It’s easy to get confused about red wine in the Finger Lakes these days. Is there a ‘flagship’ red variety? Is it pinot in the hands of the right people? Is it cabernet franc, that workhorse that occasionally finds profundity? How about lemberger/blaufrankish? When did that bandwagon hit a massive pothole?
And now here comes syrah. If you grew up on west coast syrah or Australian shiraz, syrah seems an unlikely choice for the Finger Lakes. But that ignores its happiest home, which happens to be the much cooler Northern Rhone. No, Cote-Rotie is not Seneca Lake, but nor is it Napa. Maybe syrah makes sense along New York’s narrow lakes after all.
Vinny Aliperti thinks so. “Everyone should have at least an acre of syrah on the farm,” says the winemaker at Atwater and the owner of Billsboro, both of which make syrah from Seneca Lake fruit. He says the best Finger Lakes syrah is “inky, leathery, and spicy.” And he even uses syrah in small-to-moderate doses to blend with Bordeaux grapes; the resulting wines are what Aliperti jokingly calls “Super Senecas” in an homage to Super Tuscans. “Think it will catch on?” he asks me. Nope.
If there is a common concern about syrah here, it’s about ripening. Red Newt Cellars made a toasty, fruity syrah in 2007… and haven’t made another syrah since. Some winemakers tell me the fruit — which isn’t grown in a lot of vineyards yet — is expensive and seems to hit a ripening wall right when vintage is taking off.
“It’s challenging, for sure,” says Jeff Houck, owner and winemaker at Lucas Vineyards on Cayuga Lake. “I like working with syrah but I feel like we still have more to learn about growing it.” Like what, I ask? “We have had to use a combo of buried canes along with exposed canes,” Houck explains. “This has caused some variability in ripening. And when we have seen winter injury to the vines, they have to put a lot of energy into renewal canes and have experienced too much vigor.”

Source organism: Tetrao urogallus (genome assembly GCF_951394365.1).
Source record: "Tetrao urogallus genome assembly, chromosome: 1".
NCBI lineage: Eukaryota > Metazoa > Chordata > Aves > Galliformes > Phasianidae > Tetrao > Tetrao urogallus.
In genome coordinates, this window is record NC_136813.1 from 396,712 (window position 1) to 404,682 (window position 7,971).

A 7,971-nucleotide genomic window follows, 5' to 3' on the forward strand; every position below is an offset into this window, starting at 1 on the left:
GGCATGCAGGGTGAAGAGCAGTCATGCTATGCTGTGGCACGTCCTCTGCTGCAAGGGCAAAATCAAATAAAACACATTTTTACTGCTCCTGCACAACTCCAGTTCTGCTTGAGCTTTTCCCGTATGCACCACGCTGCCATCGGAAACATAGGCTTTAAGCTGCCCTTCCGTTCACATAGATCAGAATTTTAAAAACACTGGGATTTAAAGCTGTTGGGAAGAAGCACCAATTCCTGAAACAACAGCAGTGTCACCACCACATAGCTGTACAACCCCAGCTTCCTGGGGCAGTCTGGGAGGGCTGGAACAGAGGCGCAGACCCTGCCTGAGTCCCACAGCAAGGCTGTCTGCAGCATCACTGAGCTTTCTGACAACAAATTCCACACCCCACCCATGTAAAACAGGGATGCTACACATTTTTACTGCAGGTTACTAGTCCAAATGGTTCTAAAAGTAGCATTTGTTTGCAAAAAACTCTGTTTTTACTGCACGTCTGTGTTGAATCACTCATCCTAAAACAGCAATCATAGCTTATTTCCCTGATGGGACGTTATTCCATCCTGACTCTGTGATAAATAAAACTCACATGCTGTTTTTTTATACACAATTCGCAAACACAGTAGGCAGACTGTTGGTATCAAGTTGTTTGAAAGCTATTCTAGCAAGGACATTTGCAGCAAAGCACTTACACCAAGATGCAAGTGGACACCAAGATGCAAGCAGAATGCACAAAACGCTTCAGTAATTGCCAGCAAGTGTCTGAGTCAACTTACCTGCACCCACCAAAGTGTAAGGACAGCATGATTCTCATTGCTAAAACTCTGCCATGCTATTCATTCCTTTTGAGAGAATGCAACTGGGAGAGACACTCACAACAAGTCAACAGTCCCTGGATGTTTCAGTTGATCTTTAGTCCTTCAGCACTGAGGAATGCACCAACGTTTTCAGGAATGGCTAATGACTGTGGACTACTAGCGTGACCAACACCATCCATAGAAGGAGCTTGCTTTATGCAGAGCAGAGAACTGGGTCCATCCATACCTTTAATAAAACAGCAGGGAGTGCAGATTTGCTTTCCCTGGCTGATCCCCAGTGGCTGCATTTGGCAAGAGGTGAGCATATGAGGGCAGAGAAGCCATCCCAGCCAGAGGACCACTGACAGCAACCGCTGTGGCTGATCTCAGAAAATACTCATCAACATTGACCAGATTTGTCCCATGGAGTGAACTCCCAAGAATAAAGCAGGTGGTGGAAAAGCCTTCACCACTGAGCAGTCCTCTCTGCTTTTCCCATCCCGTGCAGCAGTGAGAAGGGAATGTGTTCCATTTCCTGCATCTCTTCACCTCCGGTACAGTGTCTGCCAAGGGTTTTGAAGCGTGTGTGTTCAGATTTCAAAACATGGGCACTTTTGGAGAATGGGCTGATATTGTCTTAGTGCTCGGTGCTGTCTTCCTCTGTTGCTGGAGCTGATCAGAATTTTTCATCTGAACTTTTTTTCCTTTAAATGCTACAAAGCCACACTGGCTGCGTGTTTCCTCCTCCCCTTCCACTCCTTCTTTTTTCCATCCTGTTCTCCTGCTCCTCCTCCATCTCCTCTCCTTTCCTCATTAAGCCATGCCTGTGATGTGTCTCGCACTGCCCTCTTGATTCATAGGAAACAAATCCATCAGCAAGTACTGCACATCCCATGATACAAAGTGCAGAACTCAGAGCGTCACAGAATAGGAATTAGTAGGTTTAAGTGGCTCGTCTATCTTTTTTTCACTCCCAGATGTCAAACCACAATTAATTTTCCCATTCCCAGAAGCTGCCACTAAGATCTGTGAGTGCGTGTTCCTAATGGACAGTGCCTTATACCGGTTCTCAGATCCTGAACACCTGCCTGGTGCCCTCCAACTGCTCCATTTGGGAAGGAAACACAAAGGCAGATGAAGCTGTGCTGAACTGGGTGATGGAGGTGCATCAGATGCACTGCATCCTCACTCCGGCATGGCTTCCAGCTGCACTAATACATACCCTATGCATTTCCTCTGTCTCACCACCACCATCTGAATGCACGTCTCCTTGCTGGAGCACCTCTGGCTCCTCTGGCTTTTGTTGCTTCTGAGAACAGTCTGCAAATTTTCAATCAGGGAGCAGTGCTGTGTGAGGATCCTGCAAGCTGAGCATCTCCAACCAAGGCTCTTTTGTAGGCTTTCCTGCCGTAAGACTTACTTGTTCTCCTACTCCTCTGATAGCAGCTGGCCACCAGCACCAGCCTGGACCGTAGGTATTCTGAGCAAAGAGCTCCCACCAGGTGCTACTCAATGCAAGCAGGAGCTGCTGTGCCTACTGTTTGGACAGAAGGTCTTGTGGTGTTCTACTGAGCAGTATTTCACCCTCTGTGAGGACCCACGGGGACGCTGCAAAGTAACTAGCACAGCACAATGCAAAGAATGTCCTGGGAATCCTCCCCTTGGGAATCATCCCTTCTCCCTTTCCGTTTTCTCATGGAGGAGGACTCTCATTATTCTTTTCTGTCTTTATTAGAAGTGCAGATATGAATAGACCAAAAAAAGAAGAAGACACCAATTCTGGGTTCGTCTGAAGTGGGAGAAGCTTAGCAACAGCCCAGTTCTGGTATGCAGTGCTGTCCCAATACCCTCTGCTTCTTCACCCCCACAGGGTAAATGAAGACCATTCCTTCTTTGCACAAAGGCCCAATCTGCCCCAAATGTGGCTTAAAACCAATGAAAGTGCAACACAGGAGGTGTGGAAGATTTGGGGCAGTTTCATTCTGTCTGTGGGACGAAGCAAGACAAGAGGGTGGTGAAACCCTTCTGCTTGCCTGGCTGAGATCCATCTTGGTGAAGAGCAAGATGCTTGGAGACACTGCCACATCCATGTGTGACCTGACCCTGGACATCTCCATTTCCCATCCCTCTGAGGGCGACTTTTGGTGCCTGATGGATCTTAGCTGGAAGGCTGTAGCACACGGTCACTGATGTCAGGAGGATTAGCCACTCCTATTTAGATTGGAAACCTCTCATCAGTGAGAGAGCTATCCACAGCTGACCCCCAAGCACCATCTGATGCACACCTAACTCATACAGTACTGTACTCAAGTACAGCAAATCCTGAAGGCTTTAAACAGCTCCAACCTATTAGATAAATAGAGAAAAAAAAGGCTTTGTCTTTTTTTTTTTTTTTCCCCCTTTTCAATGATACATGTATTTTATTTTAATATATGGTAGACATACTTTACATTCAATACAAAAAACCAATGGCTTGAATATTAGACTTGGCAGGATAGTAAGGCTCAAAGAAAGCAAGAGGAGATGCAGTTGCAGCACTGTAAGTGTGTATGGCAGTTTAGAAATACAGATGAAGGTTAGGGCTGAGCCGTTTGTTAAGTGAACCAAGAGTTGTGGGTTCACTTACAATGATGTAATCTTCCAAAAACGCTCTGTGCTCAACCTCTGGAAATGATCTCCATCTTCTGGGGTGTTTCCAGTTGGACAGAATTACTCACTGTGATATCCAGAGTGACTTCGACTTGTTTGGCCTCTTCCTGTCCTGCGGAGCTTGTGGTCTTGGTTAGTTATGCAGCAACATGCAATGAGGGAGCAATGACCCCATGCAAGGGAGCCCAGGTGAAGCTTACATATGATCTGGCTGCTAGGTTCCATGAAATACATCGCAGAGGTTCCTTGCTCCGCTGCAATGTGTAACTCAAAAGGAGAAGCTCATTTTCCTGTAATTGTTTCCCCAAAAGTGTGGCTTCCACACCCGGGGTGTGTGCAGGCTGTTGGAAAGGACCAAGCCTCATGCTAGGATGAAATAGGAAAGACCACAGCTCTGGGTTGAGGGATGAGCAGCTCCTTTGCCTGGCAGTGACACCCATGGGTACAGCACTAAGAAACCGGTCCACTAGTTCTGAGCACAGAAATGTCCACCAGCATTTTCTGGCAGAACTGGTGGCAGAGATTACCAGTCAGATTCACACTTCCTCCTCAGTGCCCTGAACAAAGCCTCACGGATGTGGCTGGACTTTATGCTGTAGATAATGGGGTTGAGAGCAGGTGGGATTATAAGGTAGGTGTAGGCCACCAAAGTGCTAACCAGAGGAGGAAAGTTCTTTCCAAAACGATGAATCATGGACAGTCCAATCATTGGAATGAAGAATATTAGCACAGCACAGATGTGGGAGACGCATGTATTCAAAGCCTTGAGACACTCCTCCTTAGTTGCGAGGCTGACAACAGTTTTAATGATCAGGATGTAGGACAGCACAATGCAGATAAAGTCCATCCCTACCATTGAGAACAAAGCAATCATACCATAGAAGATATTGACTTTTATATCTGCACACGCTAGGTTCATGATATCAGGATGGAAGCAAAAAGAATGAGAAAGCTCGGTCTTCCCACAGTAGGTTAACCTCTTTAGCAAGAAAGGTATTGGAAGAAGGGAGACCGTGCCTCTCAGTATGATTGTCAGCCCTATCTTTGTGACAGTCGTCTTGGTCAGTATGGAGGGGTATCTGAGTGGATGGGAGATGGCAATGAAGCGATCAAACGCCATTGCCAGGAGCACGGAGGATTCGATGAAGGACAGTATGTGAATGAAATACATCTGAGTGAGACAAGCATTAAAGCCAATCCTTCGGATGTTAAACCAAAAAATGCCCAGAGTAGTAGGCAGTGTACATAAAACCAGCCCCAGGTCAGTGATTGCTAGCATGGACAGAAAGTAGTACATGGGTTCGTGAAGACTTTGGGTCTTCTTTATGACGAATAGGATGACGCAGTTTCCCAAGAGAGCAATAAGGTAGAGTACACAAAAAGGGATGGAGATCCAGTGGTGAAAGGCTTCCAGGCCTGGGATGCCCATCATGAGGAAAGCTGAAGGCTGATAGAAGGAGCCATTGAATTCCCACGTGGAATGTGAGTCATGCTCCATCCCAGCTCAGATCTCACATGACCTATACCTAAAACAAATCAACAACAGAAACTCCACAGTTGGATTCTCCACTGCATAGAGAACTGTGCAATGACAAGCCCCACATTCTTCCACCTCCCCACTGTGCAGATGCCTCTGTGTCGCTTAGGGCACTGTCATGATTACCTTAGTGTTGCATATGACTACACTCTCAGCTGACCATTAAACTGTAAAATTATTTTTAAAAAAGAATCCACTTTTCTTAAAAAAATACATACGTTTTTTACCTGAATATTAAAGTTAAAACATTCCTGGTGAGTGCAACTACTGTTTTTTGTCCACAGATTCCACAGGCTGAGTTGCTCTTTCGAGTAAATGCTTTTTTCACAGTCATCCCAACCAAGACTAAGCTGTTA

Everyone should have at least an acre of syrah on the farm.”
– Vinny Aliperti
But you can’t keep Houck’s enthusiasm for syrah down: “This was a very good year,” he says, “with a good crop and ripe fruit. We are going to continue to work hard to get it right.”
Lou Damiani agrees that syrah is “a winter sensitive vine.” His Damiani Syrah is often the darkest, spiciest of the Finger Lakes offerings. “I am always surprised at how good most of the local syrah tastes, with accents of white pepper and hints of grapefruit rind.” But Damiani offers two warnings: it can be difficult to blend well, because “even a little blended in with other varieties is noticeable,” and it’s prone to problems with vigor. Damiani says, “As with most Finger Lakes reds, to make a good wine you have to be careful about crop load. For syrah, I ideally like two, two-and-half-tons to the acre.” That’s less than most Finger Lakes crop loads, but we’ll save the debate over vine balance for another day.